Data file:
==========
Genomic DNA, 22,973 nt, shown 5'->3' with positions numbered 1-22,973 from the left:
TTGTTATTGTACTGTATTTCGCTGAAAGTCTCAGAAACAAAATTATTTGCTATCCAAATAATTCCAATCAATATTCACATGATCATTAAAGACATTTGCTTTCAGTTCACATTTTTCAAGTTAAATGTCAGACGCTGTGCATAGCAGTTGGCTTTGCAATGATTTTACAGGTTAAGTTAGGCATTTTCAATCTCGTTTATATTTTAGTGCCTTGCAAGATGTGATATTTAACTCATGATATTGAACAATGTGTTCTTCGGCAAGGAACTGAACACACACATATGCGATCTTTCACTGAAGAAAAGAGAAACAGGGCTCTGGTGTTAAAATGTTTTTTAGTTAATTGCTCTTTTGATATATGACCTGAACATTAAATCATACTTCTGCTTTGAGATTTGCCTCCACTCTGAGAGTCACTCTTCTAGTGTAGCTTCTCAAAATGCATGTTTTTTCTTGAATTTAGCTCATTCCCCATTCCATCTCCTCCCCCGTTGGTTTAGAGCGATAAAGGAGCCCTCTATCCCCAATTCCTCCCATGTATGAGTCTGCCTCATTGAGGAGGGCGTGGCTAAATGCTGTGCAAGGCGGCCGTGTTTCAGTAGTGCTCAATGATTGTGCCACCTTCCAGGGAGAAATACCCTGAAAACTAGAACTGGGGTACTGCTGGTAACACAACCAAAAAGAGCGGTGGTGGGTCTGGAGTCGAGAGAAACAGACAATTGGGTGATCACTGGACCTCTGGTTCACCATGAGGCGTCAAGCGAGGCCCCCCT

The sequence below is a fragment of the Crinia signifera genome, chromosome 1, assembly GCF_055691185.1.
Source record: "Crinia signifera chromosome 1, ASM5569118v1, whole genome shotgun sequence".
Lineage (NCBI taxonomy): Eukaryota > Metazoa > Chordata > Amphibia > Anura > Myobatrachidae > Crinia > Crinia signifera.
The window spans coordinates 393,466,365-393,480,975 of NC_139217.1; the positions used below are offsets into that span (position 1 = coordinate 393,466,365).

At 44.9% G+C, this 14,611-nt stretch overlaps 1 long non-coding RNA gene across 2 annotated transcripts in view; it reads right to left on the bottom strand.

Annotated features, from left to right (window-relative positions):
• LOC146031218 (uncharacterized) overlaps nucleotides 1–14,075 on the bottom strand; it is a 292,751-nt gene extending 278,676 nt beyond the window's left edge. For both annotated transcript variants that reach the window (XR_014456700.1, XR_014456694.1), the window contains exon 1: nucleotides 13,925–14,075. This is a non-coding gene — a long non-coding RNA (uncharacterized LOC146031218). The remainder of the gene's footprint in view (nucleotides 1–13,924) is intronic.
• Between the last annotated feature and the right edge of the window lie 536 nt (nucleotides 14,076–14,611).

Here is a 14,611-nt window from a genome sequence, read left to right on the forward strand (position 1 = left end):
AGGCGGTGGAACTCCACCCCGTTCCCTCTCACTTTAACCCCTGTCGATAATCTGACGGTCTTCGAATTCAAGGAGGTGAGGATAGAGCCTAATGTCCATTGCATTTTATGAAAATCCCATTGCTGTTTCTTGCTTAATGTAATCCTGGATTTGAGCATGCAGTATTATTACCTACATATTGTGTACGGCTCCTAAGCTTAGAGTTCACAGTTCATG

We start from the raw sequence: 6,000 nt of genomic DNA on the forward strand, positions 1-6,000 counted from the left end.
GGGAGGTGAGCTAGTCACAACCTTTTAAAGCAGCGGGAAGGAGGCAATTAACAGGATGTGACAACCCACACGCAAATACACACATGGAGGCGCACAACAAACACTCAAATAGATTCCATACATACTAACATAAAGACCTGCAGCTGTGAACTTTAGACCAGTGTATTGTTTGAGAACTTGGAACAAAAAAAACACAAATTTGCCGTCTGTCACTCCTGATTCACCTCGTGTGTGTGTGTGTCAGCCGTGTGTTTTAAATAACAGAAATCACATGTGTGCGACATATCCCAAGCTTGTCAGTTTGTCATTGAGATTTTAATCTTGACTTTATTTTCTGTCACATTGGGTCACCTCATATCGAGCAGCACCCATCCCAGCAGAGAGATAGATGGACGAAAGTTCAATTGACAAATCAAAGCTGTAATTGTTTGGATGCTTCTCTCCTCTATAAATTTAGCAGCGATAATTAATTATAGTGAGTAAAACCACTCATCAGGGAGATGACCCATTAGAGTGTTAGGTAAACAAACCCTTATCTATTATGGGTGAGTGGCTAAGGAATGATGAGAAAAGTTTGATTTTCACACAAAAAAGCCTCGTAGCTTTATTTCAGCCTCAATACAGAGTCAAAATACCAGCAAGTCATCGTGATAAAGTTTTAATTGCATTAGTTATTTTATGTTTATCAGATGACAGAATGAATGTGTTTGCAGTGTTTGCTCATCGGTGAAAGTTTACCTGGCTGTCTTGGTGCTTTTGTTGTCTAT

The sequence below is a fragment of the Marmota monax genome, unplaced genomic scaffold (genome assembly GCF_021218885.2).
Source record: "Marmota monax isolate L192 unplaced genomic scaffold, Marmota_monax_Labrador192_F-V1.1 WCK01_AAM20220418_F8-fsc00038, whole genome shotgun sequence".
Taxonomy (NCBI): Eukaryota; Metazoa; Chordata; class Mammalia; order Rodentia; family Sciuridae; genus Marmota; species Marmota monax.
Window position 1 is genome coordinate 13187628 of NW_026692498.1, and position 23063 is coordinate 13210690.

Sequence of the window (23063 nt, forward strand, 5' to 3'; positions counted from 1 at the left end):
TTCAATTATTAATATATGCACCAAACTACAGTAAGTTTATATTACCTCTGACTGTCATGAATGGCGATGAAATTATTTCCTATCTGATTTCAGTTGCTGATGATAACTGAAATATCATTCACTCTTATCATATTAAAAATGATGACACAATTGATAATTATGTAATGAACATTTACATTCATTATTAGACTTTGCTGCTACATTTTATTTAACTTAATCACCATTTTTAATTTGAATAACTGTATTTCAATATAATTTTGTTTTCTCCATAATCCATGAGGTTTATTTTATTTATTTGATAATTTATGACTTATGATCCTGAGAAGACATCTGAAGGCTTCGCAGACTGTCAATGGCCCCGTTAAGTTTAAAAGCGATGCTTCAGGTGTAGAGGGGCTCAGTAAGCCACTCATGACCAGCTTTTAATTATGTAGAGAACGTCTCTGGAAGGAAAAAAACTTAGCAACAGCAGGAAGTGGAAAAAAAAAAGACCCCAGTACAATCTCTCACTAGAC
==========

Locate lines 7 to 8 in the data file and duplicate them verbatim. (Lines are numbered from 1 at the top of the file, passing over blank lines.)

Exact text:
At 44.9% G+C, this 14,611-nt stretch overlaps 1 long non-coding RNA gene across 2 annotated transcripts in view; it reads right to left on the bottom strand.

Annotated features, from left to right (window-relative positions):